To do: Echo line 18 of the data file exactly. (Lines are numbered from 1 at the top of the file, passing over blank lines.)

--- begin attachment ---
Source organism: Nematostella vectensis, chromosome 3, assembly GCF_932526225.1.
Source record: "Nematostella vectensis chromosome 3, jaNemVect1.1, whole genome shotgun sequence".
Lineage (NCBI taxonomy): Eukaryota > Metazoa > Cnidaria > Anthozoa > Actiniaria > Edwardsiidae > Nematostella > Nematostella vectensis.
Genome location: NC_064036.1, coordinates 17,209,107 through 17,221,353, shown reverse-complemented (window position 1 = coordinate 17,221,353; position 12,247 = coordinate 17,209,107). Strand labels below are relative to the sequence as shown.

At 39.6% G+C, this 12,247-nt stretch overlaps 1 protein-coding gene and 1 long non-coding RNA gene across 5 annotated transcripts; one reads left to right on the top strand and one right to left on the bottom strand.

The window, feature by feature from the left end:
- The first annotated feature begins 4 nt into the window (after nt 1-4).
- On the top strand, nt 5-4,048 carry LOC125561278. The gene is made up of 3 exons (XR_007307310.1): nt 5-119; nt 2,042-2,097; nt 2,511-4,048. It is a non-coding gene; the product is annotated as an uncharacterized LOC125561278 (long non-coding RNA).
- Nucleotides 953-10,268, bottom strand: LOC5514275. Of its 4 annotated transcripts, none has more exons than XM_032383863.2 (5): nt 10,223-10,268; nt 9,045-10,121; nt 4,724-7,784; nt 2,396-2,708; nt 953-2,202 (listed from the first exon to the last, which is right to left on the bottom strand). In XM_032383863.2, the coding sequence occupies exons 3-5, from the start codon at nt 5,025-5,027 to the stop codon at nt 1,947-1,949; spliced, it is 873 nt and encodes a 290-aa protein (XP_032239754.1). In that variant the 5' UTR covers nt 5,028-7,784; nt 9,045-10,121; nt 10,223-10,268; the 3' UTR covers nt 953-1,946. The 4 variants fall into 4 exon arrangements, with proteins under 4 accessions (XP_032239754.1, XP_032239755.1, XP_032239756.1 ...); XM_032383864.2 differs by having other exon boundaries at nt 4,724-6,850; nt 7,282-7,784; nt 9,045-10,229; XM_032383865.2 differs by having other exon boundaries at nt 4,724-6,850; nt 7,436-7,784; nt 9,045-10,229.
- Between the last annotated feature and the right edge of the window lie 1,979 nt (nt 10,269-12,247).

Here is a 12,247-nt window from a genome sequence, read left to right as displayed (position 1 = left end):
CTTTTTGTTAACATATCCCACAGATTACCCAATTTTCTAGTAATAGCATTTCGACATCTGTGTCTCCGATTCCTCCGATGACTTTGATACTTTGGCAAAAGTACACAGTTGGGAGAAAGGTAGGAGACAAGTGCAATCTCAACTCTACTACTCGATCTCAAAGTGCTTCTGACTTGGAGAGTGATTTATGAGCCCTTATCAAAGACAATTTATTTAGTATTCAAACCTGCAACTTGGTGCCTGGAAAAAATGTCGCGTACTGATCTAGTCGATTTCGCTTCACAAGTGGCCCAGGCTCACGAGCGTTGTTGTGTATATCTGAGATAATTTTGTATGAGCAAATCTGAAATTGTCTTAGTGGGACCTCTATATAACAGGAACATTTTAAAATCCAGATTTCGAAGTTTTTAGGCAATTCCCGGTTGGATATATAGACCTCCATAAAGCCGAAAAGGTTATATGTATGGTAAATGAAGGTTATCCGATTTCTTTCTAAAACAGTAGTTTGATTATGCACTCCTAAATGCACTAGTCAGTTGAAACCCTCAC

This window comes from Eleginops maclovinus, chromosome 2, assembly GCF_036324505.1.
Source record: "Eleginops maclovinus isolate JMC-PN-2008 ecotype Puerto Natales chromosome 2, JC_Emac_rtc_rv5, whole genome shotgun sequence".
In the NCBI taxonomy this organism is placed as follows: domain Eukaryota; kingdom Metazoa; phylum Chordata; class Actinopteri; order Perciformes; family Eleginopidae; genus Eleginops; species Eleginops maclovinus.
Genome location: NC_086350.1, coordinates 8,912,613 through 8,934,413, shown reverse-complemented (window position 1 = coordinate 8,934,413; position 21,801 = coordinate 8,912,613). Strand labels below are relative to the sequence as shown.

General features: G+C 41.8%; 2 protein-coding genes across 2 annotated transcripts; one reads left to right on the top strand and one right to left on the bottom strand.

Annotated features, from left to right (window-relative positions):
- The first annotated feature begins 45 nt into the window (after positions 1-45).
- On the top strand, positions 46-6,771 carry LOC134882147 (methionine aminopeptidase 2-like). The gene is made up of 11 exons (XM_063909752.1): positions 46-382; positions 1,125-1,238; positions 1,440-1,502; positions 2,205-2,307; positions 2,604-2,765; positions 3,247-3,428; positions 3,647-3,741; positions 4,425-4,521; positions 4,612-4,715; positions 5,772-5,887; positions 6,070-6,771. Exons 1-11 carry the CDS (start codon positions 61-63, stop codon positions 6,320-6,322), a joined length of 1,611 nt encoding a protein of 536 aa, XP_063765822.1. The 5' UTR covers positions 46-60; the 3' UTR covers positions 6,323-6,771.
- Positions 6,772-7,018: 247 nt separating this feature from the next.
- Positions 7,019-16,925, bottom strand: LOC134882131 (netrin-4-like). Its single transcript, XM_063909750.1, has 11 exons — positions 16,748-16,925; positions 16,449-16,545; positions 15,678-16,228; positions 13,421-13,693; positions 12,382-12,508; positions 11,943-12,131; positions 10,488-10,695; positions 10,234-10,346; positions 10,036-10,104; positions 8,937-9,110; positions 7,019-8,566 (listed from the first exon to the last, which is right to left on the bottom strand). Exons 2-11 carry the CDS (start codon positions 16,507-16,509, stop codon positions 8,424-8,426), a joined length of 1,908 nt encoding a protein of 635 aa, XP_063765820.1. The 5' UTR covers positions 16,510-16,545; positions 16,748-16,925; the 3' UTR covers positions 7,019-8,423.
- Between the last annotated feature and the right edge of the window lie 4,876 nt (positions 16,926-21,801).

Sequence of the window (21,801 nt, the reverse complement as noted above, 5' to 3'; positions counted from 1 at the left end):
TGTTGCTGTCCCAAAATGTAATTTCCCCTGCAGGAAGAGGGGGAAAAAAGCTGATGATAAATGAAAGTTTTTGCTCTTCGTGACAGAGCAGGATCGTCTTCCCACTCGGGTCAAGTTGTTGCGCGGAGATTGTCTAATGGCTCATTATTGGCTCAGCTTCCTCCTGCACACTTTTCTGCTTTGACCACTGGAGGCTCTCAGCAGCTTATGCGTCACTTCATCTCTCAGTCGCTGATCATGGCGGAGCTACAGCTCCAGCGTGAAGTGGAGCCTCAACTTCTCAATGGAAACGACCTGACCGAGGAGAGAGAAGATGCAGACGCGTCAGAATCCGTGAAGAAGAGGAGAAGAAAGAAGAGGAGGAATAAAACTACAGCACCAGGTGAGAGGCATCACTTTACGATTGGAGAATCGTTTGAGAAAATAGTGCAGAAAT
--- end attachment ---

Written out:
Annotated features, from left to right (window-relative positions):